@Nils

If i want a life simulator i just log off and live. Or maybe I'll play Sims. Immersion? Your suggestions, while realistic, would take all the fun. I'm sorry that you can't be a hero and kill a dragon IRL but you can't just turn a game into a way of life.
 
Oh hey, both real and fake Gevlons commenting. As they say, imitation is the sincerest form of flattery.
 
To be honest.. in World of Warcraft even a single house in a major city with an instance entrance that leads into your house could be cool. Take banks out of the game and put a chest into the house instead. Implement a room for training professions (and take out the normal alchemy labs usw). Take out trainers..and implement a library in your house instead. That all serves the purpose to make people visit their houses. And to make it something cool: Implement some kind of "museum" in the houses where people can showcase their old equipment instead of having to sell it. It would have been really cool and nostalgic if I would still have my T1 and T2 and stuff around.
 
@Kiseran

Sure. Take all the motives to visit cities. You can do everything from your house and never see anyone while playing. That would be fun.
 
Concerning the first ingredient you listed: You cannot (or rather, should not) implement a feature like player housing in such a way that it takes less effort for other players (no matter how many they are) to destroy your house than it takes for you to actually build/get hold of it. If something can be abused, it will be.


I agree completely. There isn't necessarily a contradiction with what I have written.


Since the purpose of player housing (again, from a developer's perspective) is to create lasting bonds between the player and your MMO, allowing other players to destroy that bond would be pretty damn stupid.


That's alright we me, but you somehow need to have a mechanism the destroys houses unless you want to eventually forbid to build houses or have an ever-increasing number (Tobolds point). The only way around that dilemma is instancing. But that somehow defeats the whole point of having a house for me.

You could make it rather hard, like you need bulldozers and things like that which can be destoyed rather easily when attacked. There are a lot of ways to actually implement something like this.

All that is moot, of course, if your game is actually designed around griefing other players and you don't care about customer retention. Then destruction of their property, permanent killing of their mounts, looting their equipment is probably perfectly reasonable. :P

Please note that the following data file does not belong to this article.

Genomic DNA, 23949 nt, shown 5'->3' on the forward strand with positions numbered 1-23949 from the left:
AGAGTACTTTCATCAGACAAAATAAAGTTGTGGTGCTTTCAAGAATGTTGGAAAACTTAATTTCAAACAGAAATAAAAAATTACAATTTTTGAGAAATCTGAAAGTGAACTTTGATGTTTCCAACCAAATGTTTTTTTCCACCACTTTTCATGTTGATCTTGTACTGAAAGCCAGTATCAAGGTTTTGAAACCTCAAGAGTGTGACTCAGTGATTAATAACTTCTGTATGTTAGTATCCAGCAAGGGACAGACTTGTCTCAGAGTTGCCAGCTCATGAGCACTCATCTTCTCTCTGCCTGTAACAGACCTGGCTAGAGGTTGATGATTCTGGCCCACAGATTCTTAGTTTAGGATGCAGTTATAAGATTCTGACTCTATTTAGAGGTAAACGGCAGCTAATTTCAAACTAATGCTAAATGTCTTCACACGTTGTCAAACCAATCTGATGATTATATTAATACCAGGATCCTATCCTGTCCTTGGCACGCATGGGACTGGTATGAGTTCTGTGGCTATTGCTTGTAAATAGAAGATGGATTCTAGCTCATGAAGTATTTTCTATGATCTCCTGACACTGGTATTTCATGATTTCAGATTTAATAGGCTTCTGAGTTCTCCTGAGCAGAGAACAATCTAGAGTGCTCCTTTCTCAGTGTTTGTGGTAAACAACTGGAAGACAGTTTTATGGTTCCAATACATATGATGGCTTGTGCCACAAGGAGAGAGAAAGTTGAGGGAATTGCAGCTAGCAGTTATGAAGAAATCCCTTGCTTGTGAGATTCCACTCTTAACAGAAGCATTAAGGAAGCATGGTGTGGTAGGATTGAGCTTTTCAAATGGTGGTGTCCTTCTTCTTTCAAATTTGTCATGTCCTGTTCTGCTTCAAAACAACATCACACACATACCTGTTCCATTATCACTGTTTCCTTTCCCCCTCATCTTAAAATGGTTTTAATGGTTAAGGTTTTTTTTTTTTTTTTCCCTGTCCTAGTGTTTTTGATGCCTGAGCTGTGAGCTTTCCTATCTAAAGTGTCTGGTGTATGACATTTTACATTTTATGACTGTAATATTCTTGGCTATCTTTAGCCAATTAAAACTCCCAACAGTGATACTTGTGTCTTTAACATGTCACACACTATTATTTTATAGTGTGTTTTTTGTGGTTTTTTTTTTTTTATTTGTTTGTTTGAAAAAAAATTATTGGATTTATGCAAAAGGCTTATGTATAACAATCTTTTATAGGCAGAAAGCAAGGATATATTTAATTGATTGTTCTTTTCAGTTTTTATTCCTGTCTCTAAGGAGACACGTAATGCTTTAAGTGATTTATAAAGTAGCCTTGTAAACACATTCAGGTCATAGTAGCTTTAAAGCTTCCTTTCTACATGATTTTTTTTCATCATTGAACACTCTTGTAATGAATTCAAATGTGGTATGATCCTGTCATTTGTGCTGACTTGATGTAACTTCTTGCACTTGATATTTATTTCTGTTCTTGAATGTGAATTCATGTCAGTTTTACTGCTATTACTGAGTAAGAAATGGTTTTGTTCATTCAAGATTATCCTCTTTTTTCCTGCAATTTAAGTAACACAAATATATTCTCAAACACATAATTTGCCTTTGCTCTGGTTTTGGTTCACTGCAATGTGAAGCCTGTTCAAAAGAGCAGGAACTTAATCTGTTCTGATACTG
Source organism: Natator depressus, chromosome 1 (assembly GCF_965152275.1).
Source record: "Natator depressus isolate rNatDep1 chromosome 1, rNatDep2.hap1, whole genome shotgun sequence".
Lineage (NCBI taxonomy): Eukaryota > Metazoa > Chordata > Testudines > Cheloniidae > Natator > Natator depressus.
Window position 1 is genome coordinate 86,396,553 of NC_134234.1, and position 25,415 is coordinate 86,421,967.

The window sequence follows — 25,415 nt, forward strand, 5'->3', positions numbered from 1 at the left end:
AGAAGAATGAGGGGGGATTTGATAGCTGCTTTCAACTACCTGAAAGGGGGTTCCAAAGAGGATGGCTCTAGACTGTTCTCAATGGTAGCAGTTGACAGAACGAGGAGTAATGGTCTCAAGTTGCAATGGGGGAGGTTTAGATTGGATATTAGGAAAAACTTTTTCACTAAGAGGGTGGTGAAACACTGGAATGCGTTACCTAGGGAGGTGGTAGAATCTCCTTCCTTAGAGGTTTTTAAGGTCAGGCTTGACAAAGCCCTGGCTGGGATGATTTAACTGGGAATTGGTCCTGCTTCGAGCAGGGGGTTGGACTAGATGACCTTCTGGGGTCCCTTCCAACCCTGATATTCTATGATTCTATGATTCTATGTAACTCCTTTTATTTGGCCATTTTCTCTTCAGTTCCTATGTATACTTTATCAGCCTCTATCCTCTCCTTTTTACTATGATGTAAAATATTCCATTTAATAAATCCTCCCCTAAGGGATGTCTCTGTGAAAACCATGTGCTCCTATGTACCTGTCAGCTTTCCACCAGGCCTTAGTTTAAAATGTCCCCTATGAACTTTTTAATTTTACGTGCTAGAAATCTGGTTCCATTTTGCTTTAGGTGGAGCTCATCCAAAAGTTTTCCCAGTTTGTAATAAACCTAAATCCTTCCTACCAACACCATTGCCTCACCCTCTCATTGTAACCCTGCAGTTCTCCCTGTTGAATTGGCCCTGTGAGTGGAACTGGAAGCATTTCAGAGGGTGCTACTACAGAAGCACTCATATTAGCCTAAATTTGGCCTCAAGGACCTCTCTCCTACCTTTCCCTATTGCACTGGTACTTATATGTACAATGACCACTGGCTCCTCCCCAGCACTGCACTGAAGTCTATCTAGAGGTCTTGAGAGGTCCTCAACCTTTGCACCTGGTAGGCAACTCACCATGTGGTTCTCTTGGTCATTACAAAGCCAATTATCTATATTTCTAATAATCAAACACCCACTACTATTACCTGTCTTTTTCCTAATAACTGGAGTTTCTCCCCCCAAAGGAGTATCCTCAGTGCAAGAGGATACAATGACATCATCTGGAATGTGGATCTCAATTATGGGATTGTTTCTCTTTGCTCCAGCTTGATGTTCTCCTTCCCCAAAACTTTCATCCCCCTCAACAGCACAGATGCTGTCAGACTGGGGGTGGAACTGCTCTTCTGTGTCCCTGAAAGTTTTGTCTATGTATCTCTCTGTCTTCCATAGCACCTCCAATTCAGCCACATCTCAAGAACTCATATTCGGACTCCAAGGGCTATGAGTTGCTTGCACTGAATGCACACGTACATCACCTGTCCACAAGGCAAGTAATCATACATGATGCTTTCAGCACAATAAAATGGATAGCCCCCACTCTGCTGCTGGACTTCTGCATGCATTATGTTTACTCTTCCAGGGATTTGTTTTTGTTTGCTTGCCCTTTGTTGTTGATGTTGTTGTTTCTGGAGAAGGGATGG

In fact I hate agressive, destcructive PvP. I like immersive PvP. The kind of PvP we have in RL: You can kill your neighbor and take his house this afternoon. That's probably not very hard at all. But there are a lot of reasons why you really woudn't want to do that.
 
@ Adru:
If i want a life simulator i just log off and live. Or maybe I'll play Sims. Immersion? Your suggestions, while realistic, would take all the fun. I'm sorry that you can't be a hero and kill a dragon IRL but you can't just turn a game into a way of life.

Well, I can try :)
This is the kind of game that I payed a lot of money to play. And I am pretty sure that if well done (polished etc), a lot of other people would also like to have an immersive experiemce instead of an after-work distraction.

Some people, of course, don't want that. That's all right.

@ Tobold:
Sorry for spamming the comments section once again, but you asked a question, I aswered it with a proposal and now I discuss it. |:
 
instanced guild housing could work.
 
@Hirvox: Don't you think its kind of sad that our only motivation to visit the hugest cities in World of Warcraft is "Blizzard placed Bank and Trainers there"? To me it sounds much more logical that my Master Alchemist would brew his Stuff in his own Lab and read books about Alchemy. Even while learning a profession I don't think its good to let them simply stand around somewhere and thousands of people visit to learn whenever they like. If they are important, give them an academy..if they are not, give them a house on their own (that also solves the problem of young characters not having their own house).
If Bank, AH and Trainers are the only reason to visit a town, isn't it more towns who are missing somewhat? Also I want a town to be alive. A hundred odd people idling between Bank and AH is not my definition of alive.
 
@Hirvox: Don't you think its kind of sad that our only motivation to visit the hugest cities in World of Warcraft is "Blizzard placed Bank and Trainers there"
You might want to double-check who you're responding to.
 
@Kiseran

No. In the real world you visit cities for exactly the same reasons. Unless you're a tourist and want to take some screenshots. Blizzard has been taking away some of the reasons to visit capitals and towns (LFD and random BG being the last ones) and that sucks. With your suggestion everyone would be living in their little house aka egg, shielded from the evil players.